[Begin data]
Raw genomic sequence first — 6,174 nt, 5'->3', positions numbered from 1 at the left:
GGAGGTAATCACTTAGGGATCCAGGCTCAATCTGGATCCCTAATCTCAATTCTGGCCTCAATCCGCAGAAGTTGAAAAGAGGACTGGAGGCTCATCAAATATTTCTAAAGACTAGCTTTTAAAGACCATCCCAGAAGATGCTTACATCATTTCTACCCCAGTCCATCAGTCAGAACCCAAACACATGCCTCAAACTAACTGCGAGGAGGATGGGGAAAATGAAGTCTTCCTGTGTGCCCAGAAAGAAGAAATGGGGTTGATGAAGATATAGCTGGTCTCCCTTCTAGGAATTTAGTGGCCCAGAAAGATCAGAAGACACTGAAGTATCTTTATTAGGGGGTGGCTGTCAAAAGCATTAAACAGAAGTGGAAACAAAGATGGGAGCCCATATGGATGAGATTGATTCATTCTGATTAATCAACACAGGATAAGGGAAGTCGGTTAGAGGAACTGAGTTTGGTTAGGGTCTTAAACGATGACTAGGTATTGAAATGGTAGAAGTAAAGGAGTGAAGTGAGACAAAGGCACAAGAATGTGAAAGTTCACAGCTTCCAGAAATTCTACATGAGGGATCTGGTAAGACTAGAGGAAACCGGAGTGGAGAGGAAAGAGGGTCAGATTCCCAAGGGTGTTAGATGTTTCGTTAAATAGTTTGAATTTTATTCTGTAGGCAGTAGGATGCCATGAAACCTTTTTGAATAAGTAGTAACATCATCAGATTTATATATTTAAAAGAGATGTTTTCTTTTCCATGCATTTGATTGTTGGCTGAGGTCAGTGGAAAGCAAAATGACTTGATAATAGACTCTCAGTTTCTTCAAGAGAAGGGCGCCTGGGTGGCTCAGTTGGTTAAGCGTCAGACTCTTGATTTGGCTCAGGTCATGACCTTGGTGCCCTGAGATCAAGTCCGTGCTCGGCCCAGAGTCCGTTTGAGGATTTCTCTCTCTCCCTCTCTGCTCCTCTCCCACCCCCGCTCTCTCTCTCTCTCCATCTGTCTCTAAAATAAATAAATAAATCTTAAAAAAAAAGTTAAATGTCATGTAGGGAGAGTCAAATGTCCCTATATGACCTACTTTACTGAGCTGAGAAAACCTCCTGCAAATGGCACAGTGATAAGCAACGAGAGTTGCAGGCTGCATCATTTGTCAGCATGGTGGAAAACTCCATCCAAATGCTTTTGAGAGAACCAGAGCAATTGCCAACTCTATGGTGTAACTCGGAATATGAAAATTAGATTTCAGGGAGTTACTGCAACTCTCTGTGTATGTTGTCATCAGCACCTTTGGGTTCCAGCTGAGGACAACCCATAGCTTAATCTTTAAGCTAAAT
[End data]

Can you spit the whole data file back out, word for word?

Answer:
Raw genomic sequence first — 6,174 nt, 5'->3', positions numbered from 1 at the left:
GGAGGTAATCACTTAGGGATCCAGGCTCAATCTGGATCCCTAATCTCAATTCTGGCCTCAATCCGCAGAAGTTGAAAAGAGGACTGGAGGCTCATCAAATATTTCTAAAGACTAGCTTTTAAAGACCATCCCAGAAGATGCTTACATCATTTCTACCCCAGTCCATCAGTCAGAACCCAAACACATGCCTCAAACTAACTGCGAGGAGGATGGGGAAAATGAAGTCTTCCTGTGTGCCCAGAAAGAAGAAATGGGGTTGATGAAGATATAGCTGGTCTCCCTTCTAGGAATTTAGTGGCCCAGAAAGATCAGAAGACACTGAAGTATCTTTATTAGGGGGTGGCTGTCAAAAGCATTAAACAGAAGTGGAAACAAAGATGGGAGCCCATATGGATGAGATTGATTCATTCTGATTAATCAACACAGGATAAGGGAAGTCGGTTAGAGGAACTGAGTTTGGTTAGGGTCTTAAACGATGACTAGGTATTGAAATGGTAGAAGTAAAGGAGTGAAGTGAGACAAAGGCACAAGAATGTGAAAGTTCACAGCTTCCAGAAATTCTACATGAGGGATCTGGTAAGACTAGAGGAAACCGGAGTGGAGAGGAAAGAGGGTCAGATTCCCAAGGGTGTTAGATGTTTCGTTAAATAGTTTGAATTTTATTCTGTAGGCAGTAGGATGCCATGAAACCTTTTTGAATAAGTAGTAACATCATCAGATTTATATATTTAAAAGAGATGTTTTCTTTTCCATGCATTTGATTGTTGGCTGAGGTCAGTGGAAAGCAAAATGACTTGATAATAGACTCTCAGTTTCTTCAAGAGAAGGGCGCCTGGGTGGCTCAGTTGGTTAAGCGTCAGACTCTTGATTTGGCTCAGGTCATGACCTTGGTGCCCTGAGATCAAGTCCGTGCTCGGCCCAGAGTCCGTTTGAGGATTTCTCTCTCTCCCTCTCTGCTCCTCTCCCACCCCCGCTCTCTCTCTCTCTCCATCTGTCTCTAAAATAAATAAATAAATCTTAAAAAAAAAGTTAAATGTCATGTAGGGAGAGTCAAATGTCCCTATATGACCTACTTTACTGAGCTGAGAAAACCTCCTGCAAATGGCACAGTGATAAGCAACGAGAGTTGCAGGCTGCATCATTTGTCAGCATGGTGGAAAACTCCATCCAAATGCTTTTGAGAGAACCAGAGCAATTGCCAACTCTATGGTGTAACTCGGAATATGAAAATTAGATTTCAGGGAGTTACTGCAACTCTCTGTGTATGTTGTCATCAGCACCTTTGGGTTCCAGCTGAGGACAACCCATAGCTTAATCTTTAAGCTAAAT